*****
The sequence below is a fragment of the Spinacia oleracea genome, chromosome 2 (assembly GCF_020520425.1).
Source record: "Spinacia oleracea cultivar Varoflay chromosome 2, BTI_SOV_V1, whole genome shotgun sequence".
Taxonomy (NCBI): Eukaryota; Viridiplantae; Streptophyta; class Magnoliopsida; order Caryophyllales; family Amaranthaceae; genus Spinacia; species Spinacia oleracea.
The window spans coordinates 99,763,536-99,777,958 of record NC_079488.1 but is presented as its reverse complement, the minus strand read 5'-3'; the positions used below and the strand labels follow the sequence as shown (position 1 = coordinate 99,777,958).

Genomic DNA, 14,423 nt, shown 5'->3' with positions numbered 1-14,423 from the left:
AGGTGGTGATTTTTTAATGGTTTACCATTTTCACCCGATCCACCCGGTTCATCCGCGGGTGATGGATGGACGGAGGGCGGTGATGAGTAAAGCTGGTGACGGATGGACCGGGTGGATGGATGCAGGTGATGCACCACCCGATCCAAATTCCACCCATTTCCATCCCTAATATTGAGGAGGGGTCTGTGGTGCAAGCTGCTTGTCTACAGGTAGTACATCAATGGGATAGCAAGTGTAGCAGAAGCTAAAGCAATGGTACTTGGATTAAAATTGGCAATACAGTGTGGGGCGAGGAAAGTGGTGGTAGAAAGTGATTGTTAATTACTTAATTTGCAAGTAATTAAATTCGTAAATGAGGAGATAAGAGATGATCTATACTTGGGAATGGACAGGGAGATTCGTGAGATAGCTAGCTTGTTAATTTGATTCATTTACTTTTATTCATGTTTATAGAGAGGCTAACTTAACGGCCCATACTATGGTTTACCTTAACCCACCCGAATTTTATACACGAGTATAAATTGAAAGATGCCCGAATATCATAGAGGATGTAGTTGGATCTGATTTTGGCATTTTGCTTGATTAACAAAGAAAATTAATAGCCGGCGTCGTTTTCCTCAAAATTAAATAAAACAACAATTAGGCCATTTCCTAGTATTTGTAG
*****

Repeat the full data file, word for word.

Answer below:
The sequence below is a fragment of the Spinacia oleracea genome, chromosome 2 (assembly GCF_020520425.1).
Source record: "Spinacia oleracea cultivar Varoflay chromosome 2, BTI_SOV_V1, whole genome shotgun sequence".
Taxonomy (NCBI): Eukaryota; Viridiplantae; Streptophyta; class Magnoliopsida; order Caryophyllales; family Amaranthaceae; genus Spinacia; species Spinacia oleracea.
The window spans coordinates 99,763,536-99,777,958 of record NC_079488.1 but is presented as its reverse complement, the minus strand read 5'-3'; the positions used below and the strand labels follow the sequence as shown (position 1 = coordinate 99,777,958).

Genomic DNA, 14,423 nt, shown 5'->3' with positions numbered 1-14,423 from the left:
AGGTGGTGATTTTTTAATGGTTTACCATTTTCACCCGATCCACCCGGTTCATCCGCGGGTGATGGATGGACGGAGGGCGGTGATGAGTAAAGCTGGTGACGGATGGACCGGGTGGATGGATGCAGGTGATGCACCACCCGATCCAAATTCCACCCATTTCCATCCCTAATATTGAGGAGGGGTCTGTGGTGCAAGCTGCTTGTCTACAGGTAGTACATCAATGGGATAGCAAGTGTAGCAGAAGCTAAAGCAATGGTACTTGGATTAAAATTGGCAATACAGTGTGGGGCGAGGAAAGTGGTGGTAGAAAGTGATTGTTAATTACTTAATTTGCAAGTAATTAAATTCGTAAATGAGGAGATAAGAGATGATCTATACTTGGGAATGGACAGGGAGATTCGTGAGATAGCTAGCTTGTTAATTTGATTCATTTACTTTTATTCATGTTTATAGAGAGGCTAACTTAACGGCCCATACTATGGTTTACCTTAACCCACCCGAATTTTATACACGAGTATAAATTGAAAGATGCCCGAATATCATAGAGGATGTAGTTGGATCTGATTTTGGCATTTTGCTTGATTAACAAAGAAAATTAATAGCCGGCGTCGTTTTCCTCAAAATTAAATAAAACAACAATTAGGCCATTTCCTAGTATTTGTAG